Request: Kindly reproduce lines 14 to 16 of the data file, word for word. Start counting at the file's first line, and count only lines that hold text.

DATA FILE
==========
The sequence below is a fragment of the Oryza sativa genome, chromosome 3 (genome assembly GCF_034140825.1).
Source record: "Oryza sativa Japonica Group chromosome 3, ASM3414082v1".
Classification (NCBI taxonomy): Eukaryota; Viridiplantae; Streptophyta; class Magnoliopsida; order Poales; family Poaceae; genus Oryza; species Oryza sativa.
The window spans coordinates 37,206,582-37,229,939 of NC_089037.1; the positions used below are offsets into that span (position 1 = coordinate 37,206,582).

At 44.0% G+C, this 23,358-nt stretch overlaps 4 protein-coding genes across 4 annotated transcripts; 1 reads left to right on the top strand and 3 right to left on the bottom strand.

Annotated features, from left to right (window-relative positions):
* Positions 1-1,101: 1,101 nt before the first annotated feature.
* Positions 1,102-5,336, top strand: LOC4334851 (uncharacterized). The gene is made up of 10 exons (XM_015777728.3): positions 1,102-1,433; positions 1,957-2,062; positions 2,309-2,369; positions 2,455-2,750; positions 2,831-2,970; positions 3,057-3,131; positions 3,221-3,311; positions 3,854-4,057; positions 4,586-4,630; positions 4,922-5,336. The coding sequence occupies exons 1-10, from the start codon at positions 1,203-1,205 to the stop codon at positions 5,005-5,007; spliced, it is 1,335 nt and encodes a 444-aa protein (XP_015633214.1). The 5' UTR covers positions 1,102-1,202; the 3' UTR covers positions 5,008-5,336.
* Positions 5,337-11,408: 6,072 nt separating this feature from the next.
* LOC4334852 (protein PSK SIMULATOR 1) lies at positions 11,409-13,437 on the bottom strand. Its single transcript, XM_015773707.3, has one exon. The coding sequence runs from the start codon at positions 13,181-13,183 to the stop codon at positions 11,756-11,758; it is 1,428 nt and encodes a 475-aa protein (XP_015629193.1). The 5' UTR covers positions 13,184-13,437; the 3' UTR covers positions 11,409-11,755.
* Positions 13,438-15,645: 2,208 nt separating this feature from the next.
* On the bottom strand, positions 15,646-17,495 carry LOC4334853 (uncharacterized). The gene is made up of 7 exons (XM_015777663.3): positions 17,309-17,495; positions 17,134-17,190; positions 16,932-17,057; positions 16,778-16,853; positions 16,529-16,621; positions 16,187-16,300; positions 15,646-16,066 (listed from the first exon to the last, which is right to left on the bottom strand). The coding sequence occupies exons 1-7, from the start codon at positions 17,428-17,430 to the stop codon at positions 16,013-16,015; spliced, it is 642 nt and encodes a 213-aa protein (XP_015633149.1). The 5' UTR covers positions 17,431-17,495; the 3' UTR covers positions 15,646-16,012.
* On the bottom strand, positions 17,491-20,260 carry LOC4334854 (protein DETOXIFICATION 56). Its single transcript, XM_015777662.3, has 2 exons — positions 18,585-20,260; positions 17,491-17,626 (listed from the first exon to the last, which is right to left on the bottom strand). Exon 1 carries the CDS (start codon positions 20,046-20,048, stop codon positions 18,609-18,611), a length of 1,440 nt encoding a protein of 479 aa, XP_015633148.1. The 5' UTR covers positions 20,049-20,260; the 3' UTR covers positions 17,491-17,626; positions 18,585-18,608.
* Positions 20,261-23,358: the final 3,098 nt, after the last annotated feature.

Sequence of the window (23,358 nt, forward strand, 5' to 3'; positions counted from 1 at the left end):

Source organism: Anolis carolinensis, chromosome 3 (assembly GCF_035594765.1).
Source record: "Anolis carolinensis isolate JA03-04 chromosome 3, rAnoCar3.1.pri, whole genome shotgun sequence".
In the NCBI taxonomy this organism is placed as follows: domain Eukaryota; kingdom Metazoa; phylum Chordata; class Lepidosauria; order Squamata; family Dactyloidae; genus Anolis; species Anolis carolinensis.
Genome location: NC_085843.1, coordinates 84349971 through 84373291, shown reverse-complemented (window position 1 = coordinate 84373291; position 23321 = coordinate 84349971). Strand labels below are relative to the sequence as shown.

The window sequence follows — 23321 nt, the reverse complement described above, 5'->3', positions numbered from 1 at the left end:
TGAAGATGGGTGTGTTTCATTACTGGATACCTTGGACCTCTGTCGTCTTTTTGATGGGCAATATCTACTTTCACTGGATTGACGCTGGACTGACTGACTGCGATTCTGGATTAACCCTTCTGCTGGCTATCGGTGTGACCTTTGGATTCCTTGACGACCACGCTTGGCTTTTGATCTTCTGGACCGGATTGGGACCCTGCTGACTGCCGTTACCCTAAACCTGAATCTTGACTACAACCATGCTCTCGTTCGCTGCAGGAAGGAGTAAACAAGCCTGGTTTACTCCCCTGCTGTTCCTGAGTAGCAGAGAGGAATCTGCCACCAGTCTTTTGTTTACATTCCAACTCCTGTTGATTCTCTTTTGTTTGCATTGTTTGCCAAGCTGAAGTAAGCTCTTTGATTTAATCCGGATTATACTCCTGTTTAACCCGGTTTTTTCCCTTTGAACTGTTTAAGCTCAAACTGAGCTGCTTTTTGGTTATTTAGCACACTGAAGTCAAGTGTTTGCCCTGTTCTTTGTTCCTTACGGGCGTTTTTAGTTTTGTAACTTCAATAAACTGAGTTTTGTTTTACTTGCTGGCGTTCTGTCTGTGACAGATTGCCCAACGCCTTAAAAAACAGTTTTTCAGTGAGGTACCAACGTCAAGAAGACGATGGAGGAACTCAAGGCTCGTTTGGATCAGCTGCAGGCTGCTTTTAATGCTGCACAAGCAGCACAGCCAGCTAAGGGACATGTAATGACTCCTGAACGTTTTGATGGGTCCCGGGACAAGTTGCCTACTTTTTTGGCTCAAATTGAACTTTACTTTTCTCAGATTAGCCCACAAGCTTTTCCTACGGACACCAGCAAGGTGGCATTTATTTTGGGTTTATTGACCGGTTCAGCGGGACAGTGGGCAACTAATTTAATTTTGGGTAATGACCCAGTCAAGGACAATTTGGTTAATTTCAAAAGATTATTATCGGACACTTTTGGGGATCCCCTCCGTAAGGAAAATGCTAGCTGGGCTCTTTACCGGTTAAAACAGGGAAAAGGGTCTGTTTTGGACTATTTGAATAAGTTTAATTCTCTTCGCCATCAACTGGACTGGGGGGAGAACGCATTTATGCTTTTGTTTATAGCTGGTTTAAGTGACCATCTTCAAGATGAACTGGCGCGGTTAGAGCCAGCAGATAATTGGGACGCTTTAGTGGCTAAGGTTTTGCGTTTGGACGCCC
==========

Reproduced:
* Positions 20,261-23,358: the final 3,098 nt, after the last annotated feature.

Sequence of the window (23,358 nt, forward strand, 5' to 3'; positions counted from 1 at the left end):

Source organism: Anolis carolinensis, chromosome 3 (assembly GCF_035594765.1).